Nitrogen Ion Bombardment of Fuel Cladding Materials
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In a nuclear reactor where there are high stresses, temperatures and radiation levels, a number of material problems can occur including corrosion, thermal fatigue cracking, and embrittlement. Material problems are a serious issue in regards to the performance, the advancement, and the safety of nuclear reactors under accident conditions. Fuel cladding materials are of particular significance since cladding is the most important safety barrier, as it contains the majority of radioactive fission products. Nitriding is a method proven to improve many material properties including corrosion and wear resistance. Nitriding works by dissolving or implanting nitrogen into the surface of a material where the nitrogen bonds with the material atoms to form nitrides. The nitriding in these studies is performed by the use of ion bombardment with 40 KeV nitrogen atoms. The purpose of this work is to improve understanding of this type of surface modification on fuel cladding materials. The materials used here are iron, 316L stainless steel, zirconium, and zircaloy-4. The focus of these studies was on fluence dependence and temperature stability of nitride layers induced by ion nitriding. Here it was found that by a fluence of 5E17 N/cm2, both pure Fe and SS316L are saturated and that by a fluence of 1E18 N/cm^2, both zirconium and zircaloy-4 are saturated. By 300°C in both Fe and SS316L and 600°C in zirconium and zircaloy-4, metastable nitrides have become unstable and nitrogen begins to diffuse out. Hardness test show that with a combination of irradiation and annealing, each material’s hardness can greatly be improved. However, the high mobility of nitrogen in iron at temperatures above 300°C limits the uses of iron alloys in very high temperature environments like reactors. Zirconium is shown to be stable up to temperatures approximately twice as high as iron indicating nitrides in zirconium alloys maybe able withstand reactor temperatures.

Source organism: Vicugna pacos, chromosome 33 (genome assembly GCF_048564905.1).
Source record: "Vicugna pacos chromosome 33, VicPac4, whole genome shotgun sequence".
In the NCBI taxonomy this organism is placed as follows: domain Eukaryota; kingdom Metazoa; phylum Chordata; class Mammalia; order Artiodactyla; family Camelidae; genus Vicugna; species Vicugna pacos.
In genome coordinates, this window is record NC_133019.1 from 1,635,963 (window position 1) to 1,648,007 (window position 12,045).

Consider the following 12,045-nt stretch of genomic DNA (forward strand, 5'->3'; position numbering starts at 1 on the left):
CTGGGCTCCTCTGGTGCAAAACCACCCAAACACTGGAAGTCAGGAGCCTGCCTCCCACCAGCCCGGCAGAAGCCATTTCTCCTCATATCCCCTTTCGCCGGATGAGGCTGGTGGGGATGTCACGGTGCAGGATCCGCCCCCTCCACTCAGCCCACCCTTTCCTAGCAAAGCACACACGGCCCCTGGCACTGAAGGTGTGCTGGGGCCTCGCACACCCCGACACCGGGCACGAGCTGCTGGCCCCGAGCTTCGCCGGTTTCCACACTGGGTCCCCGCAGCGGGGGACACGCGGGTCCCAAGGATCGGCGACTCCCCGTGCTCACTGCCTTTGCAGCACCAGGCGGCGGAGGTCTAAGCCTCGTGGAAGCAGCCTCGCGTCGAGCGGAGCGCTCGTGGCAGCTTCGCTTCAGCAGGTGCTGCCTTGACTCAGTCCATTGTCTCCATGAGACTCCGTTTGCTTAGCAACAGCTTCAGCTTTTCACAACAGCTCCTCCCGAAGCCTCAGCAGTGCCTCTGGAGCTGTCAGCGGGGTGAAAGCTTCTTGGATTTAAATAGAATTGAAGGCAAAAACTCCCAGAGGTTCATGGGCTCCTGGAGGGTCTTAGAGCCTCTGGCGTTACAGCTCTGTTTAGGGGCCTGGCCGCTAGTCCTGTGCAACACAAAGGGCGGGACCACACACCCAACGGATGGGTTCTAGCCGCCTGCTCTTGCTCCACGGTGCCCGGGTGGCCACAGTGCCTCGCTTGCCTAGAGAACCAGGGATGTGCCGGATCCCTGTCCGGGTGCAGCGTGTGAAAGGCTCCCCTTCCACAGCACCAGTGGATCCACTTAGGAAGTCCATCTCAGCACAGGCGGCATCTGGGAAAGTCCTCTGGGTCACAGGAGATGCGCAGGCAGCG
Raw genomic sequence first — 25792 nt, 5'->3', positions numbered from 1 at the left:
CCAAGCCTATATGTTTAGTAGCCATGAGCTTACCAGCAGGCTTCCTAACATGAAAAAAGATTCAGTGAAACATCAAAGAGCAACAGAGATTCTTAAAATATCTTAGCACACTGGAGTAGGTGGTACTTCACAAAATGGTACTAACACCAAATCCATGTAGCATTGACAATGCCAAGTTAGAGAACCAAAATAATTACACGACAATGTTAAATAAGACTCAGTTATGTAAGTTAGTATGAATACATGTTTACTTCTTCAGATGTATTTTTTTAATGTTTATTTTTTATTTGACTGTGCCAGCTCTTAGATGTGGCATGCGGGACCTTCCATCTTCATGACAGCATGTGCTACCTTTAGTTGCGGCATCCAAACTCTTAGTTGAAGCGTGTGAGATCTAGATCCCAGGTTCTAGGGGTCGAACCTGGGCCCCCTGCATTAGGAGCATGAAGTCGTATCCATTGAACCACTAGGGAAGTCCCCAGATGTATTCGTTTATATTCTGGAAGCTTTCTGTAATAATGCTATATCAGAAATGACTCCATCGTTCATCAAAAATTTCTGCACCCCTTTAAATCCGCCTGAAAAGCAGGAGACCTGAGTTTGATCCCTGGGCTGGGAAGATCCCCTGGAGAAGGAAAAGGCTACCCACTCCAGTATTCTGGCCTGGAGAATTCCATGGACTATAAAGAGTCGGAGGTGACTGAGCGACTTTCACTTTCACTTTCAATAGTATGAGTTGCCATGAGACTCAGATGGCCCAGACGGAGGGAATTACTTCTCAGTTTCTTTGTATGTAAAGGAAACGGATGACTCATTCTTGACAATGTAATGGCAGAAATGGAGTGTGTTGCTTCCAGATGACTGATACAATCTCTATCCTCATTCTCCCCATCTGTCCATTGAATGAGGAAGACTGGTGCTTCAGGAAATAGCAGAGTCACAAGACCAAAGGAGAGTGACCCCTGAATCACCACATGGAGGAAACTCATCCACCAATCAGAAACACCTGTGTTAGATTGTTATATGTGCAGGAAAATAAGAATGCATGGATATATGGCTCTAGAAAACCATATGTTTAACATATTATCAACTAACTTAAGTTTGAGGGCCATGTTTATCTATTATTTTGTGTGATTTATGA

Castanon, Elizabeth Diane (2016). Nitrogen Ion Bombardment of Fuel Cladding Materials. Master's thesis, Texas A & M University. Available electronically from